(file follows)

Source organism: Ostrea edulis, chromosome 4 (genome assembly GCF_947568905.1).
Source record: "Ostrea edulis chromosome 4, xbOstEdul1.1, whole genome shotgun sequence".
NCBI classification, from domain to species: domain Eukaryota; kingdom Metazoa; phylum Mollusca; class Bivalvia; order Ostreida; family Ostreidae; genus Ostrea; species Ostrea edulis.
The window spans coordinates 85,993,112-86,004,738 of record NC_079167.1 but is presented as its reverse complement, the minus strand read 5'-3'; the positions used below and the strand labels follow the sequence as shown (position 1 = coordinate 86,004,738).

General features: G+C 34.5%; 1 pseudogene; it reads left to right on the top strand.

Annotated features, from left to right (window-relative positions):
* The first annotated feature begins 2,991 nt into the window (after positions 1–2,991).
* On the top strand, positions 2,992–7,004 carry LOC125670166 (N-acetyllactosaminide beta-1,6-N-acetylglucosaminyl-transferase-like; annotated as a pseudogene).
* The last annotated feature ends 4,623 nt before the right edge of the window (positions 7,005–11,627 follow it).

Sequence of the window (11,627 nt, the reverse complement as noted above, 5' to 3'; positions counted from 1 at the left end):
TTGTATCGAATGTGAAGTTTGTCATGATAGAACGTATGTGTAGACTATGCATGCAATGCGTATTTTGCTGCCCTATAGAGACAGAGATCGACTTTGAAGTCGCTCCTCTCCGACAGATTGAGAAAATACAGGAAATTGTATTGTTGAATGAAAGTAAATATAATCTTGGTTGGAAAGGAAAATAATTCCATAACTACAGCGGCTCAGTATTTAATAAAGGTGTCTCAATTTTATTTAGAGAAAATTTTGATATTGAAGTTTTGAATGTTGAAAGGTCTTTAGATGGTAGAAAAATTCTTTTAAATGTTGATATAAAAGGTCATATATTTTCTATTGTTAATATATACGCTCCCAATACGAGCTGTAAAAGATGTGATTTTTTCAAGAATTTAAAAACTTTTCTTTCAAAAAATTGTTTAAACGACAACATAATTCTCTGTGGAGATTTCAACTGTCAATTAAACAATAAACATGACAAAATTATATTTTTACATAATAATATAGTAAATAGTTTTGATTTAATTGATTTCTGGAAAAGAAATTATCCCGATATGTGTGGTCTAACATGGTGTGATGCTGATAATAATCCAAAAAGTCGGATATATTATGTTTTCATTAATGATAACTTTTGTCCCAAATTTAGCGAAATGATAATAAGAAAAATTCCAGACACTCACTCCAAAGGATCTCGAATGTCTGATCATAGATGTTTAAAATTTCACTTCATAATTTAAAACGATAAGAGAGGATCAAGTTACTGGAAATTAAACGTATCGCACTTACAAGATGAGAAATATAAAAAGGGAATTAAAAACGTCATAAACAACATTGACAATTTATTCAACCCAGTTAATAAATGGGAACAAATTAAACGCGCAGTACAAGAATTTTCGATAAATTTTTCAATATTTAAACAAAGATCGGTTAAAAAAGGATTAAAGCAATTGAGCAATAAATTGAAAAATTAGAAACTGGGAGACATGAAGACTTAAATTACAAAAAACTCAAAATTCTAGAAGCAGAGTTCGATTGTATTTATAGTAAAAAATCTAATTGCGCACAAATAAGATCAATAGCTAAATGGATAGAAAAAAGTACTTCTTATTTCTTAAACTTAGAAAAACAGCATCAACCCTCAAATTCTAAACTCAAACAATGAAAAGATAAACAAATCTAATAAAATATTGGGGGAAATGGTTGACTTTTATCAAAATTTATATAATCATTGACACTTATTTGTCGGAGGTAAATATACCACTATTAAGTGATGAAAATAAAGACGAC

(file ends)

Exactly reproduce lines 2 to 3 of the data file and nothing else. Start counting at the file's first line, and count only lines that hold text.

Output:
Source record: "Ostrea edulis chromosome 4, xbOstEdul1.1, whole genome shotgun sequence".
NCBI classification, from domain to species: domain Eukaryota; kingdom Metazoa; phylum Mollusca; class Bivalvia; order Ostreida; family Ostreidae; genus Ostrea; species Ostrea edulis.